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widowhood

[wid-oh-hoo d] /ˈwɪd oʊˌhʊd/
noun
1.
the state or a period of being a widow or, sometimes, a widower.
Origin of widowhood
900
before 900; Middle English wid(e)wehood, Old English widuwanhād, equivalent to widuwan, genitive singular of widuwe widow + -hād -hood
Dictionary.com Unabridged
Based on the Random House Dictionary, © Random House, Inc. 2018.
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Examples from the Web for widowhood
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Historical Examples
  • But if he loved her he would have mentioned her with affection, if only to console her in her widowhood.

    The Man Shakespeare Frank Harris
  • The cruel law of widowhood had begun to do its work in them.

    Lotus Buds

    Amy Carmichael
  • How was it that she had not seen that her duty, the pride of her widowhood, was there?

    The Nabob Alphonse Daudet
  • They pitied the bereavement to which widowhood in the most cruel of forms was now added.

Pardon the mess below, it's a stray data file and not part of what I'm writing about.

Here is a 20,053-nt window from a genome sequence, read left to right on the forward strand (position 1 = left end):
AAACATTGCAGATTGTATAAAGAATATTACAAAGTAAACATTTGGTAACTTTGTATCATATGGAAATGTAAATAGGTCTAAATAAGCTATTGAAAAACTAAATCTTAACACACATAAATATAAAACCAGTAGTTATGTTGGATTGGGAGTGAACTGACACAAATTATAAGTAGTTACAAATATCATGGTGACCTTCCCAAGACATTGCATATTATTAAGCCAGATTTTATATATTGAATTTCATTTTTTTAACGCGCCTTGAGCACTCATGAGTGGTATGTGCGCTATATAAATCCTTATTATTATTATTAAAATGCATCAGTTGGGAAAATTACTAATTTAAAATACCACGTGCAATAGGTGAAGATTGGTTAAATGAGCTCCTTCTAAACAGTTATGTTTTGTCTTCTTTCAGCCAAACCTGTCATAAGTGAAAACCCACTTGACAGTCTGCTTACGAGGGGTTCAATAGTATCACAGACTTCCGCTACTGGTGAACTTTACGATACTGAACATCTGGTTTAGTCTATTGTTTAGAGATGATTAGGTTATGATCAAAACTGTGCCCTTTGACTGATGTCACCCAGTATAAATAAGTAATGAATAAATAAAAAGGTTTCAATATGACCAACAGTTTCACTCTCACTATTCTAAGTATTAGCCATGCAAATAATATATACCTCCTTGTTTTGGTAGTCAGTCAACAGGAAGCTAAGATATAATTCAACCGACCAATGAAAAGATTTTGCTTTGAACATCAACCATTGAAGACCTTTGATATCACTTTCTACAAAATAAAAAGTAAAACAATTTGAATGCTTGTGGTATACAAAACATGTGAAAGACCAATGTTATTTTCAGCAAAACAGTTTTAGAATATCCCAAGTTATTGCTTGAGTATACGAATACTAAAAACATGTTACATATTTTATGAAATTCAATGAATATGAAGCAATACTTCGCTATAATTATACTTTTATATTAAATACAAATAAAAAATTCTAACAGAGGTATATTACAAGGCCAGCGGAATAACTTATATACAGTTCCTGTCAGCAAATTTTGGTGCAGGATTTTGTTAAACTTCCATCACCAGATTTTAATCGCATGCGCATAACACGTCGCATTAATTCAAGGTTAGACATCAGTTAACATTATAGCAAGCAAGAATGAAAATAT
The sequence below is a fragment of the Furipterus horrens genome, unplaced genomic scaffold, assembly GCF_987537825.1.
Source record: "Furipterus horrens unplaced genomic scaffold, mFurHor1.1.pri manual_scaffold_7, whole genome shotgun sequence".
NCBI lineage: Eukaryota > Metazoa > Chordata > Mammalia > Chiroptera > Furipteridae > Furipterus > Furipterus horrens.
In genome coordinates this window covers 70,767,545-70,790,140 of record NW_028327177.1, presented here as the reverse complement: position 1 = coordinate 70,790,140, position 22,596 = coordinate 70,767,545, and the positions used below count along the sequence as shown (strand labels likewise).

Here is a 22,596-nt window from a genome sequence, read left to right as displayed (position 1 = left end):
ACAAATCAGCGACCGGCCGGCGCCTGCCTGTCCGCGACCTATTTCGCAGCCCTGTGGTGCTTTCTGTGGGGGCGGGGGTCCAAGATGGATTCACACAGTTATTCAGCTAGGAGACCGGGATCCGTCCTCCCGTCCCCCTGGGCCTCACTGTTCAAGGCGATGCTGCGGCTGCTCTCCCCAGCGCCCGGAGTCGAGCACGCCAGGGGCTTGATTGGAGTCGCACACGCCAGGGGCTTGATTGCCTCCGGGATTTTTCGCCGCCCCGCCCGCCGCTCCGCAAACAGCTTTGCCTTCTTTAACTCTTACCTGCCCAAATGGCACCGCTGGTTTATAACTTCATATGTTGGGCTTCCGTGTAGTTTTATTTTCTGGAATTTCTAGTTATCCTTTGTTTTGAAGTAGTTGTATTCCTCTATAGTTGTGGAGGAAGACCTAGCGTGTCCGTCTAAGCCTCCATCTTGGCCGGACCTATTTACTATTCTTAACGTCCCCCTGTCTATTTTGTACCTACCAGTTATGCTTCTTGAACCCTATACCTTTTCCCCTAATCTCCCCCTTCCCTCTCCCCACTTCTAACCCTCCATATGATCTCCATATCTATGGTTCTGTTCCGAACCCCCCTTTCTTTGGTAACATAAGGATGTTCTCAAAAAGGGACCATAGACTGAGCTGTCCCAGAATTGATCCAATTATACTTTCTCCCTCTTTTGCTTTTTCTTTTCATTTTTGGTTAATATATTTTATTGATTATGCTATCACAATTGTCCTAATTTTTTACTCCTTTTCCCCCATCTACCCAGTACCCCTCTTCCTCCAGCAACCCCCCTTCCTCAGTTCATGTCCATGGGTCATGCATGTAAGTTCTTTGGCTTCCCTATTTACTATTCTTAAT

• In the first year of her widowhood she had first met Langham; she was then twenty-one.

    A Young Man in a Hurry Robert W. Chambers
  • And now, in the third year of her widowhood, he offered her his dog!

    A Young Man in a Hurry Robert W. Chambers
  • She can never remarry, no matter how young she may be at the beginning of her widowhood.

    A Tour of the Missions

    Augustus Hopkins Strong
  • Do we not all know of women who in widowhood take care of their families?

  • How could she have failed to understand that that should be the duty, the pride of her widowhood?

    The Nabob, Vol. 2 (of 2) Alphonse Daudet

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Word Value for widowhood

20
19
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